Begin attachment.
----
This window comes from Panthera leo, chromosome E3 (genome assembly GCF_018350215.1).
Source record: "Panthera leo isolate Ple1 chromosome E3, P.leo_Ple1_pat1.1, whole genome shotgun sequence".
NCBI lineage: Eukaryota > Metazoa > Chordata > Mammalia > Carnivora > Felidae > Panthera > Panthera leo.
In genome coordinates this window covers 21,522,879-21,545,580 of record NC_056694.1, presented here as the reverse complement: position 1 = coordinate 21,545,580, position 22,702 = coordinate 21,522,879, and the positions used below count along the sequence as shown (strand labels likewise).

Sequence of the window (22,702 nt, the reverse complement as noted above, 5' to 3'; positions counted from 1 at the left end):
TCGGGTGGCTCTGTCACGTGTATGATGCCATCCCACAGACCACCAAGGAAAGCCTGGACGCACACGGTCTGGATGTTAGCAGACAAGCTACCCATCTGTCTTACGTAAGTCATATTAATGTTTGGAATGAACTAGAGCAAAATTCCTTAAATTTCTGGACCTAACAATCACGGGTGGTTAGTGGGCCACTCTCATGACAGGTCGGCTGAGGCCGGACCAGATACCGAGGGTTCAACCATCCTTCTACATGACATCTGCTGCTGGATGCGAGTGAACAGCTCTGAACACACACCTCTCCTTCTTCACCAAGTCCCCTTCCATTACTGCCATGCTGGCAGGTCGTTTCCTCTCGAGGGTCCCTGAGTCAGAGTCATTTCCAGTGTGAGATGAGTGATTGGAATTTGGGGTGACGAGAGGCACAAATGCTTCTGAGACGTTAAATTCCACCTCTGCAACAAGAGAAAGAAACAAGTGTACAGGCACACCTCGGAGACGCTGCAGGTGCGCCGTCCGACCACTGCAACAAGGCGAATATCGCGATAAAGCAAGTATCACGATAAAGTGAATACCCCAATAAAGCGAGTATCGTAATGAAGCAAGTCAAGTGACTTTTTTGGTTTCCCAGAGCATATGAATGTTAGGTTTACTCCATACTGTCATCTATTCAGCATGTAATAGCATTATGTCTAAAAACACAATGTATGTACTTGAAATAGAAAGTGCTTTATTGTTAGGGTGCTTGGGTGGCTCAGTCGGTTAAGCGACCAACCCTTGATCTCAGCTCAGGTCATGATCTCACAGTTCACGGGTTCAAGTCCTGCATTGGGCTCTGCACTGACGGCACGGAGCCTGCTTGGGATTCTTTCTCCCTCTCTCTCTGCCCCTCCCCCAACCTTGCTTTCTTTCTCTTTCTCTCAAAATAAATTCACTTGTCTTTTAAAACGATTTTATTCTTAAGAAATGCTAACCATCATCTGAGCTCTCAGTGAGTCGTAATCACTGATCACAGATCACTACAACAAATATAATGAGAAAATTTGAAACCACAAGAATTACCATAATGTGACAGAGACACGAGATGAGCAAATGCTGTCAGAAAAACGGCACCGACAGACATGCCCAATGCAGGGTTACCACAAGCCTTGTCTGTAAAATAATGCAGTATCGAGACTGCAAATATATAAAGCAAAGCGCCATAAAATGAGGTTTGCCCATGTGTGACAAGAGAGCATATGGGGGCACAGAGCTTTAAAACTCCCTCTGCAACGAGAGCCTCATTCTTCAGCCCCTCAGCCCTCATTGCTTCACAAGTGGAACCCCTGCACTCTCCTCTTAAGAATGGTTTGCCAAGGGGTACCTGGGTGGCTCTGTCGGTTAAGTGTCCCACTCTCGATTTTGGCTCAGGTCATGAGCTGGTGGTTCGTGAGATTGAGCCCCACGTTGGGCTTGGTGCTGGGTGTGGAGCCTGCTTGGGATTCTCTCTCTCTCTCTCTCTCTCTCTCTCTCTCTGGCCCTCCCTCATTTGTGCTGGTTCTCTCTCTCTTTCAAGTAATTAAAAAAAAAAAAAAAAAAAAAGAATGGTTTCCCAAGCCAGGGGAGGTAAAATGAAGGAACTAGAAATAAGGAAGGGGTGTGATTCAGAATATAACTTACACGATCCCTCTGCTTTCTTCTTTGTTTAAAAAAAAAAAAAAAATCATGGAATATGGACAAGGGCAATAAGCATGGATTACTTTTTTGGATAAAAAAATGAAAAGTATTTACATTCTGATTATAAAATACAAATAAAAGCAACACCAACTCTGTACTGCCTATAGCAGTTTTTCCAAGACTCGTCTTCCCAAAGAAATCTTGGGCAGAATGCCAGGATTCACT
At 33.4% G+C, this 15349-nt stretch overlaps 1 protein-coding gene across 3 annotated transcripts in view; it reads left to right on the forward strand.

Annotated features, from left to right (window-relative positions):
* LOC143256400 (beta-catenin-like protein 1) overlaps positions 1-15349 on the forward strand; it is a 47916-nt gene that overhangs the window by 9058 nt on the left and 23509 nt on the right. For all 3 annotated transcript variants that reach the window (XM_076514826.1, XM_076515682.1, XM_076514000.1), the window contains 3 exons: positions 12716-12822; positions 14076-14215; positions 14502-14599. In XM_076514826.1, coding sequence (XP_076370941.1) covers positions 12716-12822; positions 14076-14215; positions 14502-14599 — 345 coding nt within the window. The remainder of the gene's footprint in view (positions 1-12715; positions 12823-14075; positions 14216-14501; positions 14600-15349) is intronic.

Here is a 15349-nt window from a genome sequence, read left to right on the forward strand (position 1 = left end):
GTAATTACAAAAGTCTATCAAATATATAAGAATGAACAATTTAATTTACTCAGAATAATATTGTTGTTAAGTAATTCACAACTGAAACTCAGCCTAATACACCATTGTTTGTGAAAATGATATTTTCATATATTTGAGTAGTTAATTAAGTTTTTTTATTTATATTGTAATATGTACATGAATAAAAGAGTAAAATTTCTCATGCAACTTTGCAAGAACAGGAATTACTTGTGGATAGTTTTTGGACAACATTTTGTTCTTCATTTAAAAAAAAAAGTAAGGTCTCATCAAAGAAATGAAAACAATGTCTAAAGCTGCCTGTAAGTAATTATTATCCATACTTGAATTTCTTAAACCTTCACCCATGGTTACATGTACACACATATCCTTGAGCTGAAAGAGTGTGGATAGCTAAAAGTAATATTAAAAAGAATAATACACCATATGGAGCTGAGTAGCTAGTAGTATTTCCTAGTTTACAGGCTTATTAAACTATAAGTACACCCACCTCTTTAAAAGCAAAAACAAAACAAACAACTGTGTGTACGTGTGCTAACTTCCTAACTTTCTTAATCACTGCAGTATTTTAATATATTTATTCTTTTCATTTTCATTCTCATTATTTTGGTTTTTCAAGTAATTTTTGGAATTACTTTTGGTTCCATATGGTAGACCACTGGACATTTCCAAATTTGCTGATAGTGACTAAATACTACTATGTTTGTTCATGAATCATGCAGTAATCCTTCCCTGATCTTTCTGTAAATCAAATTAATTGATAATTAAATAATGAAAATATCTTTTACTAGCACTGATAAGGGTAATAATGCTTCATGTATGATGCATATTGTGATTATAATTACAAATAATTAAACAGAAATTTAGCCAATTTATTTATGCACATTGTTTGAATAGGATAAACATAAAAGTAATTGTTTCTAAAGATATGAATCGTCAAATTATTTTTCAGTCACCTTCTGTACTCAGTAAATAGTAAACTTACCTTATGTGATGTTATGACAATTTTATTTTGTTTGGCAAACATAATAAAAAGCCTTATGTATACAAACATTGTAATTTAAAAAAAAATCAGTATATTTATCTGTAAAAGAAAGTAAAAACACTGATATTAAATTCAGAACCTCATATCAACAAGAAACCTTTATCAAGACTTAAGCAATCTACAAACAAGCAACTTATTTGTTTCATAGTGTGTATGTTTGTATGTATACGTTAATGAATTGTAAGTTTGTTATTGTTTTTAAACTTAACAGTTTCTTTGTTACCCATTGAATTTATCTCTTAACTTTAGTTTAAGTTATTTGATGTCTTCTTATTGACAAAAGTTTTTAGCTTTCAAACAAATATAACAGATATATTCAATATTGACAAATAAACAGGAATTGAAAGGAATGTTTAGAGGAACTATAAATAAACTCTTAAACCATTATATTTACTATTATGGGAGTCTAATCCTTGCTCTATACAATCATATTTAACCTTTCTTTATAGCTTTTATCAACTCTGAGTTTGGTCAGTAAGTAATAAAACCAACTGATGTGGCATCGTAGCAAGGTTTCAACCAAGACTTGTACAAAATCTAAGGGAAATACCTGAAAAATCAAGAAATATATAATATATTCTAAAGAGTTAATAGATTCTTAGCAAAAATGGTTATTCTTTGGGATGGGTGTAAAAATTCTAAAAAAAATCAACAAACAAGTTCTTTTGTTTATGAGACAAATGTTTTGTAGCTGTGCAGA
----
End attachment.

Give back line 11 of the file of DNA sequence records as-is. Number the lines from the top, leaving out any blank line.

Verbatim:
GTAATTACAAAAGTCTATCAAATATATAAGAATGAACAATTTAATTTACTCAGAATAATATTGTTGTTAAGTAATTCACAACTGAAACTCAGCCTAATACACCATTGTTTGTGAAAATGATATTTTCATATATTTGAGTAGTTAATTAAGTTTTTTTATTTATATTGTAATATGTACATGAATAAAAGAGTAAAATTTCTCATGCAACTTTGCAAGAACAGGAATTACTTGTGGATAGTTTTTGGACAACATTTTGTTCTTCATTTAAAAAAAAAAGTAAGGTCTCATCAAAGAAATGAAAACAATGTCTAAAGCTGCCTGTAAGTAATTATTATCCATACTTGAATTTCTTAAACCTTCACCCATGGTTACATGTACACACATATCCTTGAGCTGAAAGAGTGTGGATAGCTAAAAGTAATATTAAAAAGAATAATACACCATATGGAGCTGAGTAGCTAGTAGTATTTCCTAGTTTACAGGCTTATTAAACTATAAGTACACCCACCTCTTTAAAAGCAAAAACAAAACAAACAACTGTGTGTACGTGTGCTAACTTCCTAACTTTCTTAATCACTGCAGTATTTTAATATATTTATTCTTTTCATTTTCATTCTCATTATTTTGGTTTTTCAAGTAATTTTTGGAATTACTTTTGGTTCCATATGGTAGACCACTGGACATTTCCAAATTTGCTGATAGTGACTAAATACTACTATGTTTGTTCATGAATCATGCAGTAATCCTTCCCTGATCTTTCTGTAAATCAAATTAATTGATAATTAAATAATGAAAATATCTTTTACTAGCACTGATAAGGGTAATAATGCTTCATGTATGATGCATATTGTGATTATAATTACAAATAATTAAACAGAAATTTAGCCAATTTATTTATGCACATTGTTTGAATAGGATAAACATAAAAGTAATTGTTTCTAAAGATATGAATCGTCAAATTATTTTTCAGTCACCTTCTGTACTCAGTAAATAGTAAACTTACCTTATGTGATGTTATGACAATTTTATTTTGTTTGGCAAACATAATAAAAAGCCTTATGTATACAAACATTGTAATTTAAAAAAAAATCAGTATATTTATCTGTAAAAGAAAGTAAAAACACTGATATTAAATTCAGAACCTCATATCAACAAGAAACCTTTATCAAGACTTAAGCAATCTACAAACAAGCAACTTATTTGTTTCATAGTGTGTATGTTTGTATGTATACGTTAATGAATTGTAAGTTTGTTATTGTTTTTAAACTTAACAGTTTCTTTGTTACCCATTGAATTTATCTCTTAACTTTAGTTTAAGTTATTTGATGTCTTCTTATTGACAAAAGTTTTTAGCTTTCAAACAAATATAACAGATATATTCAATATTGACAAATAAACAGGAATTGAAAGGAATGTTTAGAGGAACTATAAATAAACTCTTAAACCATTATATTTACTATTATGGGAGTCTAATCCTTGCTCTATACAATCATATTTAACCTTTCTTTATAGCTTTTATCAACTCTGAGTTTGGTCAGTAAGTAATAAAACCAACTGATGTGGCATCGTAGCAAGGTTTCAACCAAGACTTGTACAAAATCTAAGGGAAATACCTGAAAAATCAAGAAATATATAATATATTCTAAAGAGTTAATAGATTCTTAGCAAAAATGGTTATTCTTTGGGATGGGTGTAAAAATTCTAAAAAAAATCAACAAACAAGTTCTTTTGTTTATGAGACAAATGTTTTGTAGCTGTGCAGA